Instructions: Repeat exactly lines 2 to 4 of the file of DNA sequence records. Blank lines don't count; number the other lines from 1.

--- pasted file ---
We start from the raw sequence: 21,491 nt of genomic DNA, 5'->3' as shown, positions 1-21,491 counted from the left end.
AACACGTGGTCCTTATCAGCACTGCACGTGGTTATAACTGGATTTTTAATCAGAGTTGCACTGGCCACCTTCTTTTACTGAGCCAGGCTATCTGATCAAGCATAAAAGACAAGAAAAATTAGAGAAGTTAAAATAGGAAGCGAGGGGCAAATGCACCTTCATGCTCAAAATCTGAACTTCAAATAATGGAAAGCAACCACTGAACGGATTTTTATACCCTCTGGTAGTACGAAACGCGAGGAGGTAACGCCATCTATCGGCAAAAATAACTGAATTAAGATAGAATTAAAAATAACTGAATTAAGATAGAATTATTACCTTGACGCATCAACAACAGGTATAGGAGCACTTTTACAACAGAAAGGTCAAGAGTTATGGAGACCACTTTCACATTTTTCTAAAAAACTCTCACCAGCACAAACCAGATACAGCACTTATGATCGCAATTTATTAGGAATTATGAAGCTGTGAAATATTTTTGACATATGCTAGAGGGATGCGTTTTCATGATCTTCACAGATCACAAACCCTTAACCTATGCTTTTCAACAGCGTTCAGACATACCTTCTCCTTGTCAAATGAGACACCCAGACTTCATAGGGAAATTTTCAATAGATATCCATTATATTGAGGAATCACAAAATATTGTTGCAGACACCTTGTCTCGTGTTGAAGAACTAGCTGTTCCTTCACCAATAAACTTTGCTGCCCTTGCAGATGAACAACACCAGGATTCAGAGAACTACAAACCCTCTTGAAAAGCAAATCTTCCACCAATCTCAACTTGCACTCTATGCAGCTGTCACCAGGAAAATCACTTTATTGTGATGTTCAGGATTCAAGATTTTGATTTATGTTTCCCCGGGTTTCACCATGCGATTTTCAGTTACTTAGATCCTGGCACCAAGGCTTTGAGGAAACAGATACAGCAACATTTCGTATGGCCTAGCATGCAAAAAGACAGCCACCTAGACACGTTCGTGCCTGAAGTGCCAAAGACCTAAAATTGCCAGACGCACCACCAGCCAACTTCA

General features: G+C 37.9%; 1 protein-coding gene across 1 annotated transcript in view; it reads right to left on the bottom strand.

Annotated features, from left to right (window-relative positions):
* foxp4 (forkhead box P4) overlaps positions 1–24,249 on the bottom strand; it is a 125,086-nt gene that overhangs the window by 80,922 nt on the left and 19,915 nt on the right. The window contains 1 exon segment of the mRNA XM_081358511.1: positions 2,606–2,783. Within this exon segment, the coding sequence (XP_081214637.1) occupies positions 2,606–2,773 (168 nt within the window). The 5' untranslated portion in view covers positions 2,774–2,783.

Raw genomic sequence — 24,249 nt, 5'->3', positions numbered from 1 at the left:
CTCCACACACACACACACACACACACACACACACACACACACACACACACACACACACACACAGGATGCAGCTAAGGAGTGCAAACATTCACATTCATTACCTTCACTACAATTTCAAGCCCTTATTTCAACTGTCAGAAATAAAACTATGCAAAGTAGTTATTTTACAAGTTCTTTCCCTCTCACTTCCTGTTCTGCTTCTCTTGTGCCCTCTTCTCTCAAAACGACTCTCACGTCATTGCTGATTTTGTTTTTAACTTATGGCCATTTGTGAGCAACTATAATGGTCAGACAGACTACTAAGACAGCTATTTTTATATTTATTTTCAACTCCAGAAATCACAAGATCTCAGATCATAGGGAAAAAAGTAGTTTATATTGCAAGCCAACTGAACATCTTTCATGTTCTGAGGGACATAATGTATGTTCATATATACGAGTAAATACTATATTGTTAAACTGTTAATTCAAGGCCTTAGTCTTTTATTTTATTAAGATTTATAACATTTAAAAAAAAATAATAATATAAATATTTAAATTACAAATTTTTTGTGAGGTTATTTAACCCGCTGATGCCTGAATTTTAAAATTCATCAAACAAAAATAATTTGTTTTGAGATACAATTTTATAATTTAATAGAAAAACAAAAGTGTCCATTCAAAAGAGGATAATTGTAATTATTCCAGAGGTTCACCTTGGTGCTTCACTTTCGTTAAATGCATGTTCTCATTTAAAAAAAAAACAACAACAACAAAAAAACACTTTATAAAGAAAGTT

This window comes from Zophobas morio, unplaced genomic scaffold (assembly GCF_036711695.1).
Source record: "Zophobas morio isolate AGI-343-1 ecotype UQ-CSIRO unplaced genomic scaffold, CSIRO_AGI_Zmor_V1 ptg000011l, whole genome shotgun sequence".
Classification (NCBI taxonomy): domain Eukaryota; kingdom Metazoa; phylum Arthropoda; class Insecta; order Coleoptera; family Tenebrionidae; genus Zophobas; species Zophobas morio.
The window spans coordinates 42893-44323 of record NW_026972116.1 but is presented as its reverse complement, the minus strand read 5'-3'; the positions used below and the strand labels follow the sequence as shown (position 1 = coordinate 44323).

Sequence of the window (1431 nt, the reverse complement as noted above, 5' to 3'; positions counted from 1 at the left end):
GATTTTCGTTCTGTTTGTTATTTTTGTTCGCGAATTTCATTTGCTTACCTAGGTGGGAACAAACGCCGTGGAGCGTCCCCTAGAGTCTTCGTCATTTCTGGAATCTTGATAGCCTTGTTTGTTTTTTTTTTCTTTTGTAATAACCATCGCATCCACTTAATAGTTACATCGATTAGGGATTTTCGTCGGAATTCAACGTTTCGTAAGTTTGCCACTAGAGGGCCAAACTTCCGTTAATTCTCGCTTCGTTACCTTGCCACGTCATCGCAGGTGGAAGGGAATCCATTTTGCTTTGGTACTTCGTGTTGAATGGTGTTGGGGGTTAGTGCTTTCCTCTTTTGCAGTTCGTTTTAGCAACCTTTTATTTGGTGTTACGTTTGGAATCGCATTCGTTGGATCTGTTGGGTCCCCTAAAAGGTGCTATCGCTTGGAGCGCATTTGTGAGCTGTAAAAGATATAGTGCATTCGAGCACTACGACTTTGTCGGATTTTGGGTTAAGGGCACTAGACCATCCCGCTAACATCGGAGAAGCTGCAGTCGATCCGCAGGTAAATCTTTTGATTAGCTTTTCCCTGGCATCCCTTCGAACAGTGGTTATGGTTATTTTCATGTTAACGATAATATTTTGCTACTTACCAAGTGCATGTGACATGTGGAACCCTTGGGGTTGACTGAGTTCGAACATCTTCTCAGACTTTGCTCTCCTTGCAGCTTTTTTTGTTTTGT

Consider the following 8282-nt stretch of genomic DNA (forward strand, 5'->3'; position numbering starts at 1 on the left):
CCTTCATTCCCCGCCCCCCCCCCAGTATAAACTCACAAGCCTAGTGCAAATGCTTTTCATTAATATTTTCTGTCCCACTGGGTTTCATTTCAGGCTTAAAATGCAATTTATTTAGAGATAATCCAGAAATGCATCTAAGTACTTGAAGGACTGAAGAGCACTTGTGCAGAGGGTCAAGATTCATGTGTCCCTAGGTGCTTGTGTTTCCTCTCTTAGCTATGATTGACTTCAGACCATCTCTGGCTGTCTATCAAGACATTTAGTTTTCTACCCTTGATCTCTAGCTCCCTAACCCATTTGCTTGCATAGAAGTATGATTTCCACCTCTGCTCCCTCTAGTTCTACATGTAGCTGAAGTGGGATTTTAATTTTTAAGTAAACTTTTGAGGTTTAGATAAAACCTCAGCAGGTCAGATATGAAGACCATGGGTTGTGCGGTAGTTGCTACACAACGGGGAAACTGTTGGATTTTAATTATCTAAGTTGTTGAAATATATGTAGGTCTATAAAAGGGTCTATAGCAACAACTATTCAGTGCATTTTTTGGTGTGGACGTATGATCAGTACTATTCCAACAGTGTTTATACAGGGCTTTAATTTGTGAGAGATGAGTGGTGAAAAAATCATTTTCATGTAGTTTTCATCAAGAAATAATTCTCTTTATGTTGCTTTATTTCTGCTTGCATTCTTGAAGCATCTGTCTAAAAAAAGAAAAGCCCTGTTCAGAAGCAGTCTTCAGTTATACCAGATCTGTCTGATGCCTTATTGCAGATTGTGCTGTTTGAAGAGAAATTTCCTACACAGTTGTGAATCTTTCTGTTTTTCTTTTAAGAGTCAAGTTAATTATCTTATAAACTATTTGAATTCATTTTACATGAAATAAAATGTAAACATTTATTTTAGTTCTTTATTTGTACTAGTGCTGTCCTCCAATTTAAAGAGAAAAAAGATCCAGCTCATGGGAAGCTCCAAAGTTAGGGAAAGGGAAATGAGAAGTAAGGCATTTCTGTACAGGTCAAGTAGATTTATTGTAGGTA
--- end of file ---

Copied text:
AACACGTGGTCCTTATCAGCACTGCACGTGGTTATAACTGGATTTTTAATCAGAGTTGCACTGGCCACCTTCTTTTACTGAGCCAGGCTATCTGATCAAGCATAAAAGACAAGAAAAATTAGAGAAGTTAAAATAGGAAGCGAGGGGCAAATGCACCTTCATGCTCAAAATCTGAACTTCAAATAATGGAAAGCAACCACTGAACGGATTTTTATACCCTCTGGTAGTACGAAACGCGAGGAGGTAACGCCATCTATCGGCAAAAATAACTGAATTAAGATAGAATTAAAAATAACTGAATTAAGATAGAATTATTACCTTGACGCATCAACAACAGGTATAGGAGCACTTTTACAACAGAAAGGTCAAGAGTTATGGAGACCACTTTCACATTTTTCTAAAAAACTCTCACCAGCACAAACCAGATACAGCACTTATGATCGCAATTTATTAGGAATTATGAAGCTGTGAAATATTTTTGACATATGCTAGAGGGATGCGTTTTCATGATCTTCACAGATCACAAACCCTTAACCTATGCTTTTCAACAGCGTTCAGACATACCTTCTCCTTGTCAAATGAGACACCCAGACTTCATAGGGAAATTTTCAATAGATATCCATTATATTGAGGAATCACAAAATATTGTTGCAGACACCTTGTCTCGTGTTGAAGAACTAGCTGTTCCTTCACCAATAAACTTTGCTGCCCTTGCAGATGAACAACACCAGGATTCAGAGAACTACAAACCCTCTTGAAAAGCAAATCTTCCACCAATCTCAACTTGCACTCTATGCAGCTGTCACCAGGAAAATCACTTTATTGTGATGTTCAGGATTCAAGATTTTGATTTATGTTTCCCCGGGTTTCACCATGCGATTTTCAGTTACTTAGATCCTGGCACCAAGGCTTTGAGGAAACAGATACAGCAACATTTCGTATGGCCTAGCATGCAAAAAGACAGCCACCTAGACACGTTCGTGCCTGAAGTGCCAAAGACCTAAAATTGCCAGACGCACCACCAGCCAACTTCA

General features: G+C 37.9%; 1 protein-coding gene across 1 annotated transcript in view; it reads right to left on the bottom strand.

Annotated features, from left to right (window-relative positions):